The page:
BWW Review: Gerard Alessandrini's FORBIDDEN BROADWAY: THE NEXT GENERATION Moves To The York
Fosse/Verdon, Hadestown and Woke-lahoma! are among the satirical targets.
It's been only three months since the brilliant lyricist/director Gerard Alessandrini opened the latest edition of his Tony-honored satirical creation Forbidden Broadway at The Triad, but after a brief hiatus, the company has moved their antics east for a stint at The York.
Though the larger stage allows Alessandrini and choreographer Gerry McIntyre to open things up a bit, and for music director Fred Barton to be fully visible to the audience as he plays the on-stage grand, this mounting of Forbidden Broadway: The Next Generation is essentially the same show that opened in October.
So don't expect any routines about the CATS movie or of Ivo van Hove's now-previewing reimagined WEST SIDE STORY, but even though a good number of the productions being spoofed have already closed, there no denying the abundance of cleverness to enjoy as the company carries on the beloved revue's three and a half decade long tradition of spoofing the gods and goddesses of Times Square with parody lyrics and impersonations. Add to the mix Dustin Cross' outrageous costumes and you've got a swell time.
As Broadway has been upping its game in regards to diversity, so has Forbidden Broadway, and the first celeb to make an appearance is Immanuel Houston's stylishly slinky take on Andre De Shields, inviting a lost family of tourists to board a subway train with him for a tour of Broadway's seamier side. ("First, we'll taste TOOTSIE, then lick FROZEN... Then BEETLEJUICE next, if it ain't closin'")
Later on Houston will be looking fab modeling a red Billy Porter dress while belting out to a GYPSY standard, "Everything now is inclusive!", and play a flashy Jeremy Pope lamenting, "AIN'T TOO PROUD's a Jersey Clone... Des McAnuff, he would direct us from his phone."
With younger actors populating the stage more frequently, Forbidden Broadway: The Next Generation boasts the talent of young showstopper Joshua Turchin, whose Evan Hanson, instead of waving through a window, sings of being "borderline psychotic." Paired with Chris Collins-Pisano's adult Harry Potter, he's young Albus singing of their steeply-priced magic to do, "Rowling wrote us and restored us. / Too bad no one can afford us."
Collins-Pisano is a demanding Bob Fosse, joined by Jenny Lee Stern's Gwen Verdon in a terrific sequence where the star complains, "I get a pain when I dance with Bobby / I get a pain when he shouts 'Jump!'"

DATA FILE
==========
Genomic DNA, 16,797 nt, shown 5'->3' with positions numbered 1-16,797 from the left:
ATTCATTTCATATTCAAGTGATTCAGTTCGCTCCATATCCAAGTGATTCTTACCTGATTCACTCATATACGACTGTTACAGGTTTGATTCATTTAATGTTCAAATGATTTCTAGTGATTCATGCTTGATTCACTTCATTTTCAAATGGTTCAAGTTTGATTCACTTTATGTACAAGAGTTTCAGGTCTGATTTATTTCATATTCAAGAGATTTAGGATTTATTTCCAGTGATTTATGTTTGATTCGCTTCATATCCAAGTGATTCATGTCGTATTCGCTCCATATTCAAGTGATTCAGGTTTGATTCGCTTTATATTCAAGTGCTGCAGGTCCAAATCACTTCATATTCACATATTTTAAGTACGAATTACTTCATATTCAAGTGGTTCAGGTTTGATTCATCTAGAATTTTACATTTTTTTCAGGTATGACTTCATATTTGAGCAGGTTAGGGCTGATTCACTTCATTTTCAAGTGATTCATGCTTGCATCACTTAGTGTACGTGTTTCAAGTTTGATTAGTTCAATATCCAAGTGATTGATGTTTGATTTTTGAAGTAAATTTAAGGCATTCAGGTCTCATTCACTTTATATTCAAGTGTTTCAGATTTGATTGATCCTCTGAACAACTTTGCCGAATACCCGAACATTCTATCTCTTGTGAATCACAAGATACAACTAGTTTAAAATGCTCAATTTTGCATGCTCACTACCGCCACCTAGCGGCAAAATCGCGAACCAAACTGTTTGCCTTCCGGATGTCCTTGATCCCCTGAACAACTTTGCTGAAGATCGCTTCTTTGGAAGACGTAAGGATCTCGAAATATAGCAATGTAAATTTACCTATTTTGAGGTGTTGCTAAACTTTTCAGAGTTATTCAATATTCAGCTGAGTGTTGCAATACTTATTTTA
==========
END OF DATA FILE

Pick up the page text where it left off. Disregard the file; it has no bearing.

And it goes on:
He's also Tevye, who, when matched with Houston's Lazar Wolf, advises actors seeking employment to "Brush up your Yiddish."
Part of Alessandrini's brilliance is how he hilariously gets away with saying what some entertainment journalists may be thinking, but few would dare publish, as exemplified by the graphic way Stern's spot-on Judy Garland describes Renee Zellwegger's performance in her bio-pic.
Aline Mayagoita's impersonations Amber Gray and Karen Olivo ("Jukebox is a star's best friend.") are a lot of fun, but she's a riot as a tightly-lipped Bernadette Peters, who, with Stern's Bette Midler and Houston's Jennifer Holiday, considers an image change due to the lack of star vehicle shows.
The juiciest material of the evening is reserved for Daniel Fish's revival of Rodgers and Hammerstein's initial classic, which is now regarded as "Woke-lahoma!" ("That gun on the wall shot an elephant's eye / And it looks like Ted Chapin is going to cry.")
"You oughtta have figgered out by now we are livin' in the era of turning cheery Broadway classic musicals inside out so we can see the ugly underbelly of American values," explains Stern, doing a great send-up of Mary Testa.
But, as usual, Alessandrini, keeps an optimistic view of Broadway's future. Thirty-five years ago he and his cohorts were the emerging future of Broadway, impishly ribbing the establishment. This time around, his material reflects the attitude of a senior member of the Broadway community recognizing that there's a younger generation changing American theatre to reflect their experiences. He observes them with admiration, while lovingly sneaking a satirical dart or two in their behinds.